>> quick point, congressman.

>> the mayor makes the core points that jihadists around the world don't attack us for the actions we take. they attack us for who we are. we are freedom's home and we are freedom's defender. it didn't take guantanamo bay , it didn't take drones to knock down those towers on 9/11. if we grounded ere dro eed every drone, closed guantanamo bay they'd find another pretext.

>> before i let all of you go, senator leahy , immigration. you're pushing this as are others to get an immigration reform bill. you want to amend the bill include same-sex partners to be able to come into the country. marco rubio and others have said that effort would kill this legislation.

>> there is -- you know, we've had about ten different things that people say will kill it. if we don't make the fence long enough that kills it. if we don't have a high enough fine, that kills it. the fact is there are a lot of people who want to kill an immigration bill no matter what. we will have votes on this. people can vote for or against any one of these amendments. now, i've had 20-some-odd hearings in all on immigration judiciary. we'll start marking up the bill this week. everybody can bring up whatever they want. we're going to have a fair and open thing. and then vote it up or vote it down.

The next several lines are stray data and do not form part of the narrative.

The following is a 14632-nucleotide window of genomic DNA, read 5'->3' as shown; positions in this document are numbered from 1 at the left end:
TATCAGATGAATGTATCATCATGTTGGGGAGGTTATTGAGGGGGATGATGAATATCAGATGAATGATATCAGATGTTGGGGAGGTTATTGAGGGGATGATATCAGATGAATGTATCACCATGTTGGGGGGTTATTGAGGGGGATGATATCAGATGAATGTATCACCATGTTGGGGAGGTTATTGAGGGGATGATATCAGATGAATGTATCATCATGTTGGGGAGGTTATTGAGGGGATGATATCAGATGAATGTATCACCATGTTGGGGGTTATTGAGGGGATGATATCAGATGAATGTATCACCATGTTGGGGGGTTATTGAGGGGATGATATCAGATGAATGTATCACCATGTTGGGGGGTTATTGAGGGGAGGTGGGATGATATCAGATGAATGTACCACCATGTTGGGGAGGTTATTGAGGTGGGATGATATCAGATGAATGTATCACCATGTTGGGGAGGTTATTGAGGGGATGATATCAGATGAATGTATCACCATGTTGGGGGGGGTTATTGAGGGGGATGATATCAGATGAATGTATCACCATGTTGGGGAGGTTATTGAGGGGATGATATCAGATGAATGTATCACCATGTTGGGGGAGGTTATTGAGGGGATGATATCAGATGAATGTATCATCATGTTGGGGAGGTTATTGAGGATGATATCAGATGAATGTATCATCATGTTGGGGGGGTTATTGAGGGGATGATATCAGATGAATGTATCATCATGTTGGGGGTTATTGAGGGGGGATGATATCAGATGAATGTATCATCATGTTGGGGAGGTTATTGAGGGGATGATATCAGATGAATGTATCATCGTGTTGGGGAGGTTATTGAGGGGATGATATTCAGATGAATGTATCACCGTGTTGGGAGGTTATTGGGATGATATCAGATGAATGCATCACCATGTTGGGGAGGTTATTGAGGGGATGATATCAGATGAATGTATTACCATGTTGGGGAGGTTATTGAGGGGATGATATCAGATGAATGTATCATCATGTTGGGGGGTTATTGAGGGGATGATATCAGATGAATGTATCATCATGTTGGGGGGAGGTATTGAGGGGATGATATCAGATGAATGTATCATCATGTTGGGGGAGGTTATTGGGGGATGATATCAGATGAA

>> is immigration going to pass? is reform going to pass?

>> i hope it does. because i think it would be a --

>> i know you hope it will.

>> it would be a huge mistake -- i think it can. i think the so-called gang of eight, four democrats, four republicans, crossing the political spectrum deserve an enormous amount of credit for the work they've done. i've met with them many times. i think we can get it passed.

>> all right. i'm going to leave it there. senator, congressmen, jane harman , major giuliani thank you all for much for engaging in this debate which is to be continued.

>>> coming up here, just over 100 days into president obama 's second term, is he starting to show signs he's becoming a lame duck? provocative question but he had to respond to it. we're going to debate it here with your round table. former house speaker newt gingrich , former democratic congressman harold ford , editor of the national review rich lowry , managing editor for the rio joe-ann reid.

>>> later on, conversation with all pro nfl line backer brendan